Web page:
- Our minds seem to wander to escape unpleasant emotions.
- But some studies suggest that mind-wandering isn’t a consequence of our unhappiness; it’s the cause.
- Learning to strengthen our attentional systems can help us keep our minds in the present moment.
Your mind is a wanderer, and it’s not alone. As many as 96% of Americans claim to experience mind-wandering daily, and studies have shown the habit to be common across cultures. So common that some have theorized it to be the brain’s default process.
If that’s the case, then why is mind-wandering so strongly associated with unhappy experiences? Think about it: You flee a boring college lecture by escaping into a favorite daydream. You avoid a stressful project by planning your weekend getaway. And you zone out when a friend raises that all-too-familiar argument.
Whether the consequence of boredom, stress, anger, or a host of other alienating emotions, our minds seem to wander to escape the unpleasant. Of course, such escapism rarely solves the task or problem at hand, leaving us more despondent when we return from our mental travels.
But according to some research, this understanding of mind-wandering has it backwards. Your mind-wandering isn’t your attempt to sidestep unhappy experiences. It’s the cause of your unhappiness.
In search of wandering minds
“My research is driven by the idea that happiness may have more to do with the contents of our moment-to-moment experiences than with the major conditions of our lives,” Killingsworth wrote in Greater Good Magazine. “It certainly seems that fleeting aspects of our everyday lives — such as what we’re doing, who we’re with, and what we’re thinking about — have a big influence on our happiness, and yet these are the very factors that have been most difficult for scientists to study.”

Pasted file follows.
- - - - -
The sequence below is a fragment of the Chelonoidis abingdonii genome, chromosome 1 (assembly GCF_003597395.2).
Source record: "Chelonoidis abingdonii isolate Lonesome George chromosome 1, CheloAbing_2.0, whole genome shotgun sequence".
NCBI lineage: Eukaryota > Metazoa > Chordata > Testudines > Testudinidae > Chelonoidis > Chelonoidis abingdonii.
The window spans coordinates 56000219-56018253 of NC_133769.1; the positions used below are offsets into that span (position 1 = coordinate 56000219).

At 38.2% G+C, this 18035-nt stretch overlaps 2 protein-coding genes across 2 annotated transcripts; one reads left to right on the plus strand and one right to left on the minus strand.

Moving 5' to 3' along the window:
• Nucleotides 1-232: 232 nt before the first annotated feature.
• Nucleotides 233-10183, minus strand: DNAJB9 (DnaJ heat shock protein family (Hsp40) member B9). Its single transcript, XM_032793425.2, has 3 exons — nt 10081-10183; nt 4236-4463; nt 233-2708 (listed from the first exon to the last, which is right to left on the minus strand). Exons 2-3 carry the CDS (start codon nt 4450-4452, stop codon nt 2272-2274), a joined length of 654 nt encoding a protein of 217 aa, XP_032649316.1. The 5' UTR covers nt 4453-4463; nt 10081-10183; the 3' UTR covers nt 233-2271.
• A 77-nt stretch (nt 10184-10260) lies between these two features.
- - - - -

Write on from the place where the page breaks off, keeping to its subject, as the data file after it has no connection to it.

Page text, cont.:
In a 2010 Science paper, psychologist Matthew Killingsworth — then a doctoral student at Daniel Gilbert’s happiness lab at Harvard University — sought to determine the emotional consequences of mind-wandering in everyday life.
The study had participants download a phone app that would ping them randomly throughout the day to ask questions like “How are you feeling?” and “What are you doing right now?” Activities included options such as working, walking, eating, praying, talking, playing, and doing nothing special.
To better understand mind-wandering, the researchers assigned 2,250 participants a mindfulness question: “Are you thinking about something other than what you’re doing?” If a participant answered yes, they could also select whether their task-irrelevant thoughts were pleasant, neutral, or unpleasant.
After analyzing the data, Killingsworth and his team came to three conclusions. First, people’s minds wander a lot more than we may think. By the researchers’ estimates, mind-wandering accounts for half of our waking hours, and it made little difference what kinds of activities the participants engaged in. The only activity that consistently kept people’s minds locked in the present moment was, naturally, sex.
The second takeaway: People were less happy when their minds wandered, and this mood-depressant held true across the board. Even when performing mindless tasks, like commuting to work or doing the dishes, the participants were happier when they were focused. Pleasant mind-wanderings didn’t improve happiness levels either.
Finally, time-lag analyses showed a strong relationship that mind-wandering preceded unhappiness. But there was little evidence for the reverse relationship (unhappiness now followed by a mental getaway).
“Although negative moods are known to cause mind wandering, time-lag analyses strongly suggested that mind wandering in our sample was generally the cause, and not merely the consequence, of unhappiness,” the researchers wrote.